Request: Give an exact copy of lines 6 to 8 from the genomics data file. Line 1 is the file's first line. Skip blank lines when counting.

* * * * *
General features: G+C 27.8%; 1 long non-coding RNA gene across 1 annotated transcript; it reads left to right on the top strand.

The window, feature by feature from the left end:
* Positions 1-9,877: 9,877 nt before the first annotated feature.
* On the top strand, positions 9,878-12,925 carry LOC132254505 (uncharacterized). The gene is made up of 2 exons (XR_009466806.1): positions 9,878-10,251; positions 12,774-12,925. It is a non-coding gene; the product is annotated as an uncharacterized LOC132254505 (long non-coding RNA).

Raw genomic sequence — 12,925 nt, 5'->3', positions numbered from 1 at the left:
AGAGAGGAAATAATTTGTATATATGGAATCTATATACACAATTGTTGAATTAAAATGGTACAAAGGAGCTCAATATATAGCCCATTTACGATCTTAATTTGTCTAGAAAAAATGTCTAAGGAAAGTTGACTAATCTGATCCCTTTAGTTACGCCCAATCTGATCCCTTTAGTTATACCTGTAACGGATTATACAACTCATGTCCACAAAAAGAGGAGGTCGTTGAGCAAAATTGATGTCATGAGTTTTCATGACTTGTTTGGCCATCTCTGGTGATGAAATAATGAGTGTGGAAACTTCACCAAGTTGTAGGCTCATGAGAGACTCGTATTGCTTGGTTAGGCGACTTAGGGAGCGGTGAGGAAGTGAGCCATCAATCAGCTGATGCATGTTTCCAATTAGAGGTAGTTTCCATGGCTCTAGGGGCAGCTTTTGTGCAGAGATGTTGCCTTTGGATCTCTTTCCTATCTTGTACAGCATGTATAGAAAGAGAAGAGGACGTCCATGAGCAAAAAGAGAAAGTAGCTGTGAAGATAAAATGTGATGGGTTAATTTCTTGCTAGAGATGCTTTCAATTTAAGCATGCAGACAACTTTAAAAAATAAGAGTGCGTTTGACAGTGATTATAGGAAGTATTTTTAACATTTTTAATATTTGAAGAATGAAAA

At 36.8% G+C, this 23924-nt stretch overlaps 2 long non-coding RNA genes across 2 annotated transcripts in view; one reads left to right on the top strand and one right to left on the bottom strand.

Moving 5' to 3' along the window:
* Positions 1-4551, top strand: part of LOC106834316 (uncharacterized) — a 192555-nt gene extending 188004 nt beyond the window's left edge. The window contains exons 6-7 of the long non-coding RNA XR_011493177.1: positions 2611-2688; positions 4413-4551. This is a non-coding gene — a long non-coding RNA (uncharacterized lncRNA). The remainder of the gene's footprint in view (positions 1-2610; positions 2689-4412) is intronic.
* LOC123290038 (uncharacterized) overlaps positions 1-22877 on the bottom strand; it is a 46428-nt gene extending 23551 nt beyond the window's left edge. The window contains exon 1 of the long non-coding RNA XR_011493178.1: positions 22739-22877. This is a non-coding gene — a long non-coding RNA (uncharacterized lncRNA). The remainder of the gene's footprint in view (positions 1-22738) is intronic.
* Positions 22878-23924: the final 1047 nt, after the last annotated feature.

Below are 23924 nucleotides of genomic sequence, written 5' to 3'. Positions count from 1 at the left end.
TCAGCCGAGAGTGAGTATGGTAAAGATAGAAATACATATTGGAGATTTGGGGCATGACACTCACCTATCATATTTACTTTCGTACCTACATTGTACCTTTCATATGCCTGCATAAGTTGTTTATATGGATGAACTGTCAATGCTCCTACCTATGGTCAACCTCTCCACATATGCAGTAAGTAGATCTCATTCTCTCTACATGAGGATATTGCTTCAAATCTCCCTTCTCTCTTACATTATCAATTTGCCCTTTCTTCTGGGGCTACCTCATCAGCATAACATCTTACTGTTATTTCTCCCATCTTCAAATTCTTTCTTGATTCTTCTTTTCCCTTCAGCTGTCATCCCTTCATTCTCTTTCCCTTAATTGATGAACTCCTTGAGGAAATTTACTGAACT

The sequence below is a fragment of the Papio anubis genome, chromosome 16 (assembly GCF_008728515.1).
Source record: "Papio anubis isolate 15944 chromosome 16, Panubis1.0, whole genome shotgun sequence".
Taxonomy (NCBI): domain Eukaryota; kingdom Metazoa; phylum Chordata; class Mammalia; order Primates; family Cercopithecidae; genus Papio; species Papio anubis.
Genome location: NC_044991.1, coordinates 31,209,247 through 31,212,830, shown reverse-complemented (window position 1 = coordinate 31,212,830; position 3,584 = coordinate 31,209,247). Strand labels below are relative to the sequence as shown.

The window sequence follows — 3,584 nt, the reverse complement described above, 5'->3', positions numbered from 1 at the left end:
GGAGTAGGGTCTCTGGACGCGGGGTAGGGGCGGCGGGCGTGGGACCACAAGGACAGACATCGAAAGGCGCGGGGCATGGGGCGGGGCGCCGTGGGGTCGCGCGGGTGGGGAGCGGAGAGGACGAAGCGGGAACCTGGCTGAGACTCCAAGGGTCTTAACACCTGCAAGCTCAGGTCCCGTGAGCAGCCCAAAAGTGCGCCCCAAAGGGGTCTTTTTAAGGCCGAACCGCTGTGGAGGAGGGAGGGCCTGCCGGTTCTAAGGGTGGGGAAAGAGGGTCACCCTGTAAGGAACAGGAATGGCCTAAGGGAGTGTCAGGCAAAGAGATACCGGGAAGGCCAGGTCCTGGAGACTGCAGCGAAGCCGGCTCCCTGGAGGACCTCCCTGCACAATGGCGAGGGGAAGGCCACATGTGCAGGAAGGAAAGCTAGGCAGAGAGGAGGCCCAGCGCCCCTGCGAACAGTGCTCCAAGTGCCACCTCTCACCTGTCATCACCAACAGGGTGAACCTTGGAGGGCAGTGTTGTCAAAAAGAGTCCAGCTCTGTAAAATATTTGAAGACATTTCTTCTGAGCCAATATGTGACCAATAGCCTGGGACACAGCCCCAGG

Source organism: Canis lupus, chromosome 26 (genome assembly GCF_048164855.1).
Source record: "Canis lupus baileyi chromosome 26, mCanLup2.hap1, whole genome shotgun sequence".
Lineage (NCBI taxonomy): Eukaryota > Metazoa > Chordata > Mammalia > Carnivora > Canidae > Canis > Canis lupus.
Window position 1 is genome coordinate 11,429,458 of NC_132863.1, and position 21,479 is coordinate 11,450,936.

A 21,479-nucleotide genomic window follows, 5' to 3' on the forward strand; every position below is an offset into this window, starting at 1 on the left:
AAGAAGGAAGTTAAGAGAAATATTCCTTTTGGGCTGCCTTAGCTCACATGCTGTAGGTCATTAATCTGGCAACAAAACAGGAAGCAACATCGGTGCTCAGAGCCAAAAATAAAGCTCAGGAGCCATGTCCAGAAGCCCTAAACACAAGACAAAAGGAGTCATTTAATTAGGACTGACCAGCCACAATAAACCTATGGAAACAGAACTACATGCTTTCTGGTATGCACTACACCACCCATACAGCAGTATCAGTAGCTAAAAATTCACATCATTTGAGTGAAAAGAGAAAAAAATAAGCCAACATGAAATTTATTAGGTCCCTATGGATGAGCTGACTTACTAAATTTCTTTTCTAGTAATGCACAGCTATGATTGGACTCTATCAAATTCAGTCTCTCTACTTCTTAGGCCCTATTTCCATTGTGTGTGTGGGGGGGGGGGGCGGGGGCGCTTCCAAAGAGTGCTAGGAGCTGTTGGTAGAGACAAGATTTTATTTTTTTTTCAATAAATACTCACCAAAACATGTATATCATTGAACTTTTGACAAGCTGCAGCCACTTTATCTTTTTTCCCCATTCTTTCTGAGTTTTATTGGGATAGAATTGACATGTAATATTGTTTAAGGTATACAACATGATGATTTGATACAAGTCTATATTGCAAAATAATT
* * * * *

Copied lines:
AGAGAGGAAATAATTTGTATATATGGAATCTATATACACAATTGTTGAATTAAAATGGTACAAAGGAGCTCAATATATAGCCCATTTACGATCTTAATTTGTCTAGAAAAAATGTCTAAGGAAAGTTGACTAATCTGATCCCTTTAGTTACGCCCAATCTGATCCCTTTAGTTATACCTGTAACGGATTATACAACTCATGTCCACAAAAAGAGGAGGTCGTTGAGCAAAATTGATGTCATGAGTTTTCATGACTTGTTTGGCCATCTCTGGTGATGAAATAATGAGTGTGGAAACTTCACCAAGTTGTAGGCTCATGAGAGACTCGTATTGCTTGGTTAGGCGACTTAGGGAGCGGTGAGGAAGTGAGCCATCAATCAGCTGATGCATGTTTCCAATTAGAGGTAGTTTCCATGGCTCTAGGGGCAGCTTTTGTGCAGAGATGTTGCCTTTGGATCTCTTTCCTATCTTGTACAGCATGTATAGAAAGAGAAGAGGACGTCCATGAGCAAAAAGAGAAAGTAGCTGTGAAGATAAAATGTGATGGGTTAATTTCTTGCTAGAGATGCTTTCAATTTAAGCATGCAGACAACTTTAAAAAATAAGAGTGCGTTTGACAGTGATTATAGGAAGTATTTTTAACATTTTTAATATTTGAAGAATGAAAA

At 36.8% G+C, this 23924-nt stretch overlaps 2 long non-coding RNA genes across 2 annotated transcripts in view; one reads left to right on the top strand and one right to left on the bottom strand.

Moving 5' to 3' along the window: